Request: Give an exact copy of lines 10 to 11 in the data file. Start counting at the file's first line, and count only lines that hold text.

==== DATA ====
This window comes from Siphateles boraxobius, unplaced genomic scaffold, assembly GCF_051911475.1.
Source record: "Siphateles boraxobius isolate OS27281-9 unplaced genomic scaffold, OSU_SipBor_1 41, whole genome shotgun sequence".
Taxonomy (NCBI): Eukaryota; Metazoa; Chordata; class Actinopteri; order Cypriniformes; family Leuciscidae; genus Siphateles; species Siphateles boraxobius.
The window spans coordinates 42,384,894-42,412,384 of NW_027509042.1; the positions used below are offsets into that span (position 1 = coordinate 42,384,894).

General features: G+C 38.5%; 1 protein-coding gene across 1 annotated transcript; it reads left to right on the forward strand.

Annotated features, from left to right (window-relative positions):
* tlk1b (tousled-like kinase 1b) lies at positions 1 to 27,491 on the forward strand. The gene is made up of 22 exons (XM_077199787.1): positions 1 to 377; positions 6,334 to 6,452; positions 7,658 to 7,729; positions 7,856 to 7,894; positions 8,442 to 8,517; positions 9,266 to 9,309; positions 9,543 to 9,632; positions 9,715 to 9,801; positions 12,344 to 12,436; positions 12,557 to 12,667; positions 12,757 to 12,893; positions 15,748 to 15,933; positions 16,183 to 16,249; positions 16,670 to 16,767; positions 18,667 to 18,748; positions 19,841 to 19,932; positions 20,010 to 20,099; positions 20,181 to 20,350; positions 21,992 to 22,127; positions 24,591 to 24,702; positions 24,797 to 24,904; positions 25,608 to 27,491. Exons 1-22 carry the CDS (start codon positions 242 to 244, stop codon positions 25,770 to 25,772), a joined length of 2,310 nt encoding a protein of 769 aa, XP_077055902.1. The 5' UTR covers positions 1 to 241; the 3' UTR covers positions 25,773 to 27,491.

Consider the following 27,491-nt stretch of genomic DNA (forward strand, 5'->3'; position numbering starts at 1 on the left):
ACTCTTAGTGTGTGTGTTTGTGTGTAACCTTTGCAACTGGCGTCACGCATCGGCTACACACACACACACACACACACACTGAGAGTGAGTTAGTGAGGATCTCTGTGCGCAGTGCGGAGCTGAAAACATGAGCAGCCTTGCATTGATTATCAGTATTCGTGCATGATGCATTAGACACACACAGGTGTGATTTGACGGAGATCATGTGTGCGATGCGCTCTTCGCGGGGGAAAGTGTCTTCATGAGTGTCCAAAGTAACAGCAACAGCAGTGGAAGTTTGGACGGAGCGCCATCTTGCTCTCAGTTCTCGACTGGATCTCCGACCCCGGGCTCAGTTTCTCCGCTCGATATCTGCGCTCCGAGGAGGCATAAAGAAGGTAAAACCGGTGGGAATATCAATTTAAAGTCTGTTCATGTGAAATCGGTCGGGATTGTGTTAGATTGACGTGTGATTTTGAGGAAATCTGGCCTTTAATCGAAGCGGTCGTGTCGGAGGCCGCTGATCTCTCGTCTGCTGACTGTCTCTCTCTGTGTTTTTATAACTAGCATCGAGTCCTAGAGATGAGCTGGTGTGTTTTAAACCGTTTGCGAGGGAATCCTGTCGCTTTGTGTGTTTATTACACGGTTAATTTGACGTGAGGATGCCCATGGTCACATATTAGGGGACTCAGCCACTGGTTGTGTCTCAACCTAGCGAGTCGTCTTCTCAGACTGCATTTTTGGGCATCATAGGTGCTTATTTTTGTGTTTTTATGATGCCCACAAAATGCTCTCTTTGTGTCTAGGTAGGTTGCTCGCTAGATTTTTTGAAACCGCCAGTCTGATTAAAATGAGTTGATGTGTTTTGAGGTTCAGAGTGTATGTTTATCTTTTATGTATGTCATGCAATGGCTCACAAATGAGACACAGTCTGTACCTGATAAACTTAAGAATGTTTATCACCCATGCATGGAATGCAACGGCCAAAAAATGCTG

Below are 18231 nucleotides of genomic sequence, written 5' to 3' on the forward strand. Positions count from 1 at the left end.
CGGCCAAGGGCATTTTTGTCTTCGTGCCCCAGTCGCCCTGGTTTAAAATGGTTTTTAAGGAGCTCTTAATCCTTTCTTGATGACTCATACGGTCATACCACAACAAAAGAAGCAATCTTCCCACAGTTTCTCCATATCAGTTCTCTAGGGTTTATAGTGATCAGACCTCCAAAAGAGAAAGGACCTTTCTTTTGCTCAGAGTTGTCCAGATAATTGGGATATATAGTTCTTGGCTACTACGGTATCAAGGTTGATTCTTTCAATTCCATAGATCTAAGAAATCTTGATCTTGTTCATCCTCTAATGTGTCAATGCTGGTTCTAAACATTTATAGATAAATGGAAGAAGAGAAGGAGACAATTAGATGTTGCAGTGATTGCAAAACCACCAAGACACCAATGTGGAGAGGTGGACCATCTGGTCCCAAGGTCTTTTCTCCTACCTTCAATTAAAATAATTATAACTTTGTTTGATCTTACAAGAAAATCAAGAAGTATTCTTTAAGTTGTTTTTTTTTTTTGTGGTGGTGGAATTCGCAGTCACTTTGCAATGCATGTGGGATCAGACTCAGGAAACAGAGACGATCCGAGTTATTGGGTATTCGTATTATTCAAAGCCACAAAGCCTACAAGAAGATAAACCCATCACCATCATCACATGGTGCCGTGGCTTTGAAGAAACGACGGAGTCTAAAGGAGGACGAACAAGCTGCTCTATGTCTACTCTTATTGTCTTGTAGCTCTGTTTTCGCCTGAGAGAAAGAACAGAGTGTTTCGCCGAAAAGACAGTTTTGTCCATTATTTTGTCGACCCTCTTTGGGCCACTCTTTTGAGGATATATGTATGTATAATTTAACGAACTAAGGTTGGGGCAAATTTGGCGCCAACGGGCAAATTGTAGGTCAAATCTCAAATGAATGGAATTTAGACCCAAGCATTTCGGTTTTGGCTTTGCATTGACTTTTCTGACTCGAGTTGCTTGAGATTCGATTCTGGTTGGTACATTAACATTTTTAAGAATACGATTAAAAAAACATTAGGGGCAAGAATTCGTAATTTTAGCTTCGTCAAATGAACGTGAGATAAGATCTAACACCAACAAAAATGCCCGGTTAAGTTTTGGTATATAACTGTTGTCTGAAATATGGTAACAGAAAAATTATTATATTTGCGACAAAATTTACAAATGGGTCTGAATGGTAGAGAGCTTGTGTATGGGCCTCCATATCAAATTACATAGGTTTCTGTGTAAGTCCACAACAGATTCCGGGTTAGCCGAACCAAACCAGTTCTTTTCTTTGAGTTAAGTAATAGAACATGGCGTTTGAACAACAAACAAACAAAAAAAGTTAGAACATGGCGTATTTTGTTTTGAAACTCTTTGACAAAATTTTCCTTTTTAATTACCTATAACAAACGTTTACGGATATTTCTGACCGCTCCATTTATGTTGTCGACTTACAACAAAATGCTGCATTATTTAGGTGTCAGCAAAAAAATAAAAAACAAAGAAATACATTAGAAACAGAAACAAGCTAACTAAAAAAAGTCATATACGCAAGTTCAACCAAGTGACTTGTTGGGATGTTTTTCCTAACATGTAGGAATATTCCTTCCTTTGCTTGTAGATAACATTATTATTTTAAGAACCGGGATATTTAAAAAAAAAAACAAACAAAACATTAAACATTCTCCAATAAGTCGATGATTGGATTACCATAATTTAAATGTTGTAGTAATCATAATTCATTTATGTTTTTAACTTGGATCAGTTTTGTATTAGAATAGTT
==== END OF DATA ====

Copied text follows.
Below are 18231 nucleotides of genomic sequence, written 5' to 3' on the forward strand. Positions count from 1 at the left end.
CGGCCAAGGGCATTTTTGTCTTCGTGCCCCAGTCGCCCTGGTTTAAAATGGTTTTTAAGGAGCTCTTAATCCTTTCTTGATGACTCATACGGTCATACCACAACAAAAGAAGCAATCTTCCCACAGTTTCTCCATATCAGTTCTCTAGGGTTTATAGTGATCAGACCTCCAAAAGAGAAAGGACCTTTCTTTTGCTCAGAGTTGTCCAGATAATTGGGATATATAGTTCTTGGCTACTACGGTATCAAGGTTGATTCTTTCAATTCCATAGATCTAAGAAATCTTGATCTTGTTCATCCTCTAATGTGTCAATGCTGGTTCTAAACATTTATAGATAAATGGAAGAAGAGAAGGAGACAATTAGATGTTGCAGTGATTGCAAAACCACCAAGACACCAATGTGGAGAGGTGGACCATCTGGTCCCAAGGTCTTTTCTCCTACCTTCAATTAAAATAATTATAACTTTGTTTGATCTTACAAGAAAATCAAGAAGTATTCTTTAAGTTGTTTTTTTTTTTTGTGGTGGTGGAATTCGCAGTCACTTTGCAATGCATGTGGGATCAGACTCAGGAAACAGAGACGATCCGAGTTATTGGGTATTCGTATTATTCAAAGCCACAAAGCCTACAAGAAGATAAACCCATCACCATCATCACATGGTGCCGTGGCTTTGAAGAAACGACGGAGTCTAAAGGAGGACGAACAAGCTGCTCTATGTCTACTCTTATTGTCTTGTAGCTCTGTTTTCGCCTGAGAGAAAGAACAGAGTGTTTCGCCGAAAAGACAGTTTTGTCCATTATTTTGTCGACCCTCTTTGGGCCACTCTTTTGAGGATATATGTATGTATAATTTAACGAACTAAGGTTGGGGCAAATTTGGCGCCAACGGGCAAATTGTAGGTCAAATCTCAAATGAATGGAATTTAGACCCAAGCATTTCGGTTTTGGCTTTGCATTGACTTTTCTGACTCGAGTTGCTTGAGATTCGATTCTGGTTGGTACATTAACATTTTTAAGAATACGATTAAAAAAACATTAGGGGCAAGAATTCGTAATTTTAGCTTCGTCAAATGAACGTGAGATAAGATCTAACACCAACAAAAATGCCCGGTTAAGTTTTGGTATATAACTGTTGTCTGAAATATGGTAACAGAAAAATTATTATATTTGCGACAAAATTTACAAATGGGTCTGAATGGTAGAGAGCTTGTGTATGGGCCTCCATATCAAATTACATAGGTTTCTGTGTAAGTCCACAACAGATTCCGGGTTAGCCGAACCAAACCAGTTCTTTTCTTTGAGTTAAGTAATAGAACATGGCGTTTGAACAACAAACAAACAAAAAAAGTTAGAACATGGCGTATTTTGTTTTGAAACTCTTTGACAAAATTTTCCTTTTTAATTACCTATAACAAACGTTTACGGATATTTCTGACCGCTCCATTTATGTTGTCGACTTACAACAAAATGCTGCATTATTTAGGTGTCAGCAAAAAAATAAAAAACAAAGAAATACATTAGAAACAGAAACAAGCTAACTAAAAAAAGTCATATACGCAAGTTCAACCAAGTGACTTGTTGGGATGTTTTTCCTAACATGTAGGAATATTCCTTCCTTTGCTTGTAGATAACATTATTATTTTAAGAACCGGGATATTTAAAAAAAAAAACAAACAAAACATTAAACATTCTCCAATAAGTCGATGATTGGATTACCATAATTTAAATGTTGTAGTAATCATAATTCATTTATGTTTTTAACTTGGATCAGTTTTGTATTAGAATAGTT